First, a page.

Comite International Olympique (International Olympic Committee ) signed by Avery Brundage - 1959

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Beautiful letter to the Combined Philatelic Exhibition of Chigagoland, Inc from the Comite International Olympique issued in 1959. This historic document has an ornate border around it with a vignette of the Olympic's Logo. This item has the signature of an International Olympique President, Avery Brundage and is over 49 years old. Although stained in corners from mounting in a scrapbook, this is an interesting piece of Olympic History. is a name you can TRUST!
Certificate Vignette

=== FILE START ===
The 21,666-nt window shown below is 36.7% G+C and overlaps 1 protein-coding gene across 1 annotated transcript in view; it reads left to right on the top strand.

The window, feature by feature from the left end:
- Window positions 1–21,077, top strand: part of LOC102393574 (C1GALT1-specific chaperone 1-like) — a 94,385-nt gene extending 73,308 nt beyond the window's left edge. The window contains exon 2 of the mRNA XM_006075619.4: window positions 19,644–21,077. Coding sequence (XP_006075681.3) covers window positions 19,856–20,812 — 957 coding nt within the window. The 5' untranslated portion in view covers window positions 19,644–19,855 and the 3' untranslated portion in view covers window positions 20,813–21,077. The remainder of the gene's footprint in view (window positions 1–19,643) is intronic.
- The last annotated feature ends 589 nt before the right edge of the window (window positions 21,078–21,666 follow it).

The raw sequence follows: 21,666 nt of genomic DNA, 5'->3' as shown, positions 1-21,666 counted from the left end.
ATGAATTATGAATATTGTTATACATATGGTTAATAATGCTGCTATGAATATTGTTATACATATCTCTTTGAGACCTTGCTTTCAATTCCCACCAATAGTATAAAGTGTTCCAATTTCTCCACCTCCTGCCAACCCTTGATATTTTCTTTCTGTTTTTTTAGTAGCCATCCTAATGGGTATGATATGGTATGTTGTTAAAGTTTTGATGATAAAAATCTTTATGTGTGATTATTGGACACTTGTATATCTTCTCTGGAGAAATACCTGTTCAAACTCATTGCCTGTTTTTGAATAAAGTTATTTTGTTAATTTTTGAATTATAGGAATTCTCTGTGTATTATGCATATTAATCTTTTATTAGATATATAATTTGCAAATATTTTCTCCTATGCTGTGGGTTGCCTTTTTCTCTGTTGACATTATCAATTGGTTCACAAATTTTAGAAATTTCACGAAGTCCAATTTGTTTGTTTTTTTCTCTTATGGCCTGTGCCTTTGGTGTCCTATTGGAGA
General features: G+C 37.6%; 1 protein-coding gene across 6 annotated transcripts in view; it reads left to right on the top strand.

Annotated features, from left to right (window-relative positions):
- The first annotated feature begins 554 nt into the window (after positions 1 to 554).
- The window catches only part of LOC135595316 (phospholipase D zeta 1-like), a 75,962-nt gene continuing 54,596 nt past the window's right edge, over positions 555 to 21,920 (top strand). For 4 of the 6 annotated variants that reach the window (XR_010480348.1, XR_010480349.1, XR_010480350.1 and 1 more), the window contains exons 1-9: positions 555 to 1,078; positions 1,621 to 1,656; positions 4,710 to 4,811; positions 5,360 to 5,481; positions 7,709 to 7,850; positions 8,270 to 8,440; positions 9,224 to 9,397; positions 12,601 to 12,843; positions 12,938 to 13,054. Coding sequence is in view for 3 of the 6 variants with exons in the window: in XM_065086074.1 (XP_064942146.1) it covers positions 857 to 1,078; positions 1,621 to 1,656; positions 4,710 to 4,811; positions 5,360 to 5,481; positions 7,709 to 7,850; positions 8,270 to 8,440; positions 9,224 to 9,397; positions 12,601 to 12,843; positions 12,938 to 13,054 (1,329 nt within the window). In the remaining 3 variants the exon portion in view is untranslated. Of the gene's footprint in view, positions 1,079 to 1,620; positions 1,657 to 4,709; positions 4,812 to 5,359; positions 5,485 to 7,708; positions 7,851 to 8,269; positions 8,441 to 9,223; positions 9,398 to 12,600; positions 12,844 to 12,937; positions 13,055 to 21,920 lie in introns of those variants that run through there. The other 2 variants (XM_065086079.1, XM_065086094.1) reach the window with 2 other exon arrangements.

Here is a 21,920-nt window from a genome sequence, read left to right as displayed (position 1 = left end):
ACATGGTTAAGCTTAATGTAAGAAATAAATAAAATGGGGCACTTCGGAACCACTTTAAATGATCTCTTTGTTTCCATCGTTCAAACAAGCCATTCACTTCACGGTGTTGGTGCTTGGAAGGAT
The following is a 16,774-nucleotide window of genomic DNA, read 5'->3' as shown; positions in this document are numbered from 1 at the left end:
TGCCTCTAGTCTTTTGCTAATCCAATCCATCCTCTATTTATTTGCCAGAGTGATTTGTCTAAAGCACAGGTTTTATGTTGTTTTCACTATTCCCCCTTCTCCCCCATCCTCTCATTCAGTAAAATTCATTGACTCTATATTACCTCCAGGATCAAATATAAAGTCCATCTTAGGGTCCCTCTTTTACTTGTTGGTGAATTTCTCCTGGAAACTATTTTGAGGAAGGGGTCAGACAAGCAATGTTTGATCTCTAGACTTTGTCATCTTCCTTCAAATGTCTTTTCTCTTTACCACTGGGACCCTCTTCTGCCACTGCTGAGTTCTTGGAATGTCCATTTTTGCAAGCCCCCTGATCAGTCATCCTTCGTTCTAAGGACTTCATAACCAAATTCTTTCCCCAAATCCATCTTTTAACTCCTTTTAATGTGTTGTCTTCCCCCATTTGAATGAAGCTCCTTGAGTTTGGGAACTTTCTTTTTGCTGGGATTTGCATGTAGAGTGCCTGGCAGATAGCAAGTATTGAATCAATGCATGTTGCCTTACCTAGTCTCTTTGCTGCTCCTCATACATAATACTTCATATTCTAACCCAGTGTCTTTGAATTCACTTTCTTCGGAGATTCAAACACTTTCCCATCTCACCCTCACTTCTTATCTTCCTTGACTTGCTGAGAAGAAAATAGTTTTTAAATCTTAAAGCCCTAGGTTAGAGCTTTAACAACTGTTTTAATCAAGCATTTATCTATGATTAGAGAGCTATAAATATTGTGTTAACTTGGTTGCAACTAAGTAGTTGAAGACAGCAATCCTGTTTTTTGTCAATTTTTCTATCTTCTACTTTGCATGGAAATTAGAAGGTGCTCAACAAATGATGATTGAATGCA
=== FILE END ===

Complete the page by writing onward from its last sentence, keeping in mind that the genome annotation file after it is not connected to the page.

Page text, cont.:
Avery Brundage (September 28, 1887 May 8, 1975) was an American athlete, sports official, art collector and philanthropist. He has been criticized for attitudes expressed and decisions he made as a member of the United States Olympic Committee and as president of the International Olympic Committee. Born in Detroit, Brundage studied civil engineering at the University of Illinois at Urbana-Champaign, graduating in 1909. A few years later, he founded his own company, the Avery Brundage Company, which was active in the building business around Chicago until 1947. His personal papers are located at the University of Illinois at Urbana-Champaign Archives. Brundage was an all-around athlete, competing in the 1912 Summer Olympics in Stockholm in the pentathlon and decathlon events, finishing 6th and 16th, respectively. He also won the US national all-around title in 1914, 1916 and 1918. In 1928, Brundage became president of the Amateur Athletic Union (AAU). He became the president of the United States Olympic Committee (USOC) in 1929 and gained the vice-presidency of the International Amateur Athletic Federation (IAAF) in 1930. As USOC president, Brundage rejected any proposals to boycott the 1936 Summer Olympics in Berlin, where German Jews were excluded, and became a member of the International Olympic Committee after the group expelled American Ernest Lee Jahnke, who had urged athletes to boycott the Berlin games. On the morning of the 400-meter relay race, at the last moment, the only two Jews on the 1936 US track team, Marty Glickman and Sam Stoller, were replaced by Jesse Owens and Ralph Metcalfe. Glickman later said that that decision might have been the result of pressure from Brundage. Brundage later praised the Nazi regime at a Madison Square rally, and was expelled from the America First Committee in 1941 because of his pro-German leanings. After the 1936 Olympics, Brundage's company, the Avery Brundage Company, was awarded a building contract by Nazi Germany in 1938 to build the German Embassy in America. Brundage was notified in a letter from Nazi authorities acknowledging Brundage's pro-Nazi sympathies. As late as 1971, after many revelations over Nazi Germany's use of the 1936 Olympics for their own propaganda, Brundage still claimed "The Berlin Games were the finest in modern history...I will accept no dispute over that fact". After the death of IOC president Henri de Baillet-Latour during World War II, Brundage became vice-president of the IOC in 1945. Avery Brundage was elected President of the IOC at the 47th IOC Session in Helsinki in 1952, succeeding Sigfrid Edström. During his tenure as IOC president, Brundage strongly opposed any form of professionalism in the Olympic Games. Gradually, this opinion became less accepted by the sports world and other IOC members. It led to some embarrassing incidents, such as the exclusion of Austrian skier Karl Schranz, who was accused of being a professional, from the 1972 Winter Olympics. He opposed the restoration of Olympic medals to Native American athlete Jim Thorpe, who had been stripped of them when it was found that he had played professional baseball before taking part in the 1912 Olympic games (where he had beaten Brundage in the pentathlon and decathlon). Despite this, Brundage accepted the "shamateurism" from Eastern bloc countries, in which team members were nominally students, soldiers, or civilians working in a non-sports profession, but in reality were paid by their states to train on a full-time basis. Brundage claimed it was "their way of life." It was revealed after his death that Brundage had been responsible for notifying the IOC of Thorpes playing professional baseball years before. Brundage opposed the inclusion of women as Olympic competitors; he insisted they have no role in the Olympic Games beyond the ceremonial or decorative. He was quoted in 1936: "I am fed up to the ears with women as track and field competitors... her charms sink to something less than zero. As swimmers and divers, girls are [as] beautiful and adroit as they are ineffective and unpleasing on the track." (Quoted from The Ultimate Book of Sports Lists, by Andrew Postman and Larry Stone, 1990; ISBN 0-553-328540-8 ) Brundage also opposed anything that he viewed as the politicisation of sport. At the 1968 Summer Olympics in Mexico City, US sprinters Tommie Smith and John Carlos raised their fists to show support for the Black Power movement during their medal ceremony. Brundage expelled both men from the Olympic Village, suspended them from the US Olympic team and had them stripped of their medals. It must be noted that Brundage oversaw the IOC during the most egregious violations of amateur sportsmanship during the rise of state funded athletics in the eastern bloc. He may be best remembered for his decision during the 1972 Summer Olympics in Munich, Germany, to continue the Games following the 5 September Palestinian terrorist attack which killed 11 Israeli athletes. While some (such as Israel) criticized Brundage's decision, most did not, and few athletes withdrew from the Games. The Olympic competition was suspended on September 5 for one complete day. The next day, a memorial service of 80,000 spectators and 3,000 athletes was held in the Olympic Stadium. Brundage gave an address in which he stated "Every civilized person recoils in horror at the barbarous criminal intrusion of terrorists into peaceful Olympic precincts. We mourn our Israeli friends [...] victims of this brutal assault. The Olympic flag and the flags of all the world fly at half mast. Sadly, in this imperfect world, the greater and the more important the Olympic Games become, the more they are open to commercial, political, and now criminal pressure. The Games of the XXth Olympiad have been subject to two savage attacks. We lost the Rhodesian battle against naked political blackmail. I am sure that the public will agree that we cannot allow a handful of terrorists to destroy this nucleus of international cooperation and goodwill we have in the Olympic movement. The Games must go on...." Simon Reeve, "One Day in September" (2000) To this day the IOC has never officially recognised this tragedy during any of the games held since. Brundage strongly opposed the exclusion of Rhodesia from the Olympics due to its racial policies: after the attacks in Munich, Brundage linked the massacre of the Israeli athletes and the barring of the Rhodesian team (see above). He later apologized for the comparison. Brundage is also remembered for his proposal of elimination of ALL team sports from the Summer Olympics. He also wanted to eliminate the Winter Olympics entirely. This guy was a real prick. Brundage retired as IOC president following the 1972 Summer Games and was succeeded by Lord Killanin. He is, thus far, the only American to hold the office of the IOC President. In addition to his role in sports, Brundage was a noted collector of Asian art. During his lifetime, and by bequest on his death, he gave a massive collection of works of art to the city of San Francisco, California. This collection formed the nucleus (and, as of 2003, still accounts for over half the contents) of the Asian Art Museum of San Francisco, initially founded to house and display his donation. Brundage died on May 8, 1975, aged 87 years, three years after his retirement as IOC president, in Garmisch-Partenkirchen, West Germany. A long time Chicago resident he is buried in the well known northside Rosehill Cemetery. His grave site, understandably so, has been the target of recent pro-Jewish vandals who painted "The People of Israel Lives" in Hebrew on the grass in front of his tombstone, apparently in protest at his perceived pro-Nazi sympathies and his attitude to the attack on Israelis during the 1972 Munich games. History from Wikipedia and (old stock certificate research service).